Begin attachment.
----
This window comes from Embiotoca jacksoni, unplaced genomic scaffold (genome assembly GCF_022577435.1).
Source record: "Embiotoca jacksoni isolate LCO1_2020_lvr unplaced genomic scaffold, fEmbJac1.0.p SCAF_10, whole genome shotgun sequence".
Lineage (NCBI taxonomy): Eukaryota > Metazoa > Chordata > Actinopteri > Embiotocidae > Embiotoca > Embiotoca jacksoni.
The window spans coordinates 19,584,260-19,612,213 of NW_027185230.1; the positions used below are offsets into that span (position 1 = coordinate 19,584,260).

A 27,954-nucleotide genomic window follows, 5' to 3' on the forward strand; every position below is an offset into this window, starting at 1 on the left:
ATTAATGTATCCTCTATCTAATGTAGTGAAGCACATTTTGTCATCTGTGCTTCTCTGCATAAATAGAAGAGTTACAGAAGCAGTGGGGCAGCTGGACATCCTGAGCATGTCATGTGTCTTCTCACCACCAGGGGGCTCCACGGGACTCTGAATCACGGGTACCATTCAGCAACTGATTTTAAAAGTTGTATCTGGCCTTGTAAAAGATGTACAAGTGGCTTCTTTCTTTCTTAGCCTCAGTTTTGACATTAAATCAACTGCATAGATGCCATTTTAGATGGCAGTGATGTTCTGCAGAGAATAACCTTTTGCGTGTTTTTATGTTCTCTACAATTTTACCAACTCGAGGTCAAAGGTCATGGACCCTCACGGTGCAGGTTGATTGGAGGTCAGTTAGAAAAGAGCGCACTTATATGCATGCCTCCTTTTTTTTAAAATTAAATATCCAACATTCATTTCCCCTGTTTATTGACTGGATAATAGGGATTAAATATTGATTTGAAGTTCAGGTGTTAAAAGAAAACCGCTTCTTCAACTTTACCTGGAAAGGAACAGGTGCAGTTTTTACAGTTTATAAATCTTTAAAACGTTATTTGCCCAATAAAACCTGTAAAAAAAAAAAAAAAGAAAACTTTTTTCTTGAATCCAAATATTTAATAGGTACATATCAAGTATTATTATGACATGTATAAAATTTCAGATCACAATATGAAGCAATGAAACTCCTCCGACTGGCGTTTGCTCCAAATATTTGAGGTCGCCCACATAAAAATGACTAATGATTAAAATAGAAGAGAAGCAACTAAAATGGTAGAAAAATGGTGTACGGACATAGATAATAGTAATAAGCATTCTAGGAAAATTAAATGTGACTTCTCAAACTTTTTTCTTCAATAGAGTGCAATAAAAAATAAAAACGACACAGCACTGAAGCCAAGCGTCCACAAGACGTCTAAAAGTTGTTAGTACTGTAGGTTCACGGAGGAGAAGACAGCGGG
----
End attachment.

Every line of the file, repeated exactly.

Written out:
This window comes from Embiotoca jacksoni, unplaced genomic scaffold (genome assembly GCF_022577435.1).
Source record: "Embiotoca jacksoni isolate LCO1_2020_lvr unplaced genomic scaffold, fEmbJac1.0.p SCAF_10, whole genome shotgun sequence".
Lineage (NCBI taxonomy): Eukaryota > Metazoa > Chordata > Actinopteri > Embiotocidae > Embiotoca > Embiotoca jacksoni.
The window spans coordinates 19,584,260-19,612,213 of NW_027185230.1; the positions used below are offsets into that span (position 1 = coordinate 19,584,260).

A 27,954-nucleotide genomic window follows, 5' to 3' on the forward strand; every position below is an offset into this window, starting at 1 on the left:
ATTAATGTATCCTCTATCTAATGTAGTGAAGCACATTTTGTCATCTGTGCTTCTCTGCATAAATAGAAGAGTTACAGAAGCAGTGGGGCAGCTGGACATCCTGAGCATGTCATGTGTCTTCTCACCACCAGGGGGCTCCACGGGACTCTGAATCACGGGTACCATTCAGCAACTGATTTTAAAAGTTGTATCTGGCCTTGTAAAAGATGTACAAGTGGCTTCTTTCTTTCTTAGCCTCAGTTTTGACATTAAATCAACTGCATAGATGCCATTTTAGATGGCAGTGATGTTCTGCAGAGAATAACCTTTTGCGTGTTTTTATGTTCTCTACAATTTTACCAACTCGAGGTCAAAGGTCATGGACCCTCACGGTGCAGGTTGATTGGAGGTCAGTTAGAAAAGAGCGCACTTATATGCATGCCTCCTTTTTTTTAAAATTAAATATCCAACATTCATTTCCCCTGTTTATTGACTGGATAATAGGGATTAAATATTGATTTGAAGTTCAGGTGTTAAAAGAAAACCGCTTCTTCAACTTTACCTGGAAAGGAACAGGTGCAGTTTTTACAGTTTATAAATCTTTAAAACGTTATTTGCCCAATAAAACCTGTAAAAAAAAAAAAAAAGAAAACTTTTTTCTTGAATCCAAATATTTAATAGGTACATATCAAGTATTATTATGACATGTATAAAATTTCAGATCACAATATGAAGCAATGAAACTCCTCCGACTGGCGTTTGCTCCAAATATTTGAGGTCGCCCACATAAAAATGACTAATGATTAAAATAGAAGAGAAGCAACTAAAATGGTAGAAAAATGGTGTACGGACATAGATAATAGTAATAAGCATTCTAGGAAAATTAAATGTGACTTCTCAAACTTTTTTCTTCAATAGAGTGCAATAAAAAATAAAAACGACACAGCACTGAAGCCAAGCGTCCACAAGACGTCTAAAAGTTGTTAGTACTGTAGGTTCACGGAGGAGAAGACAGCGGG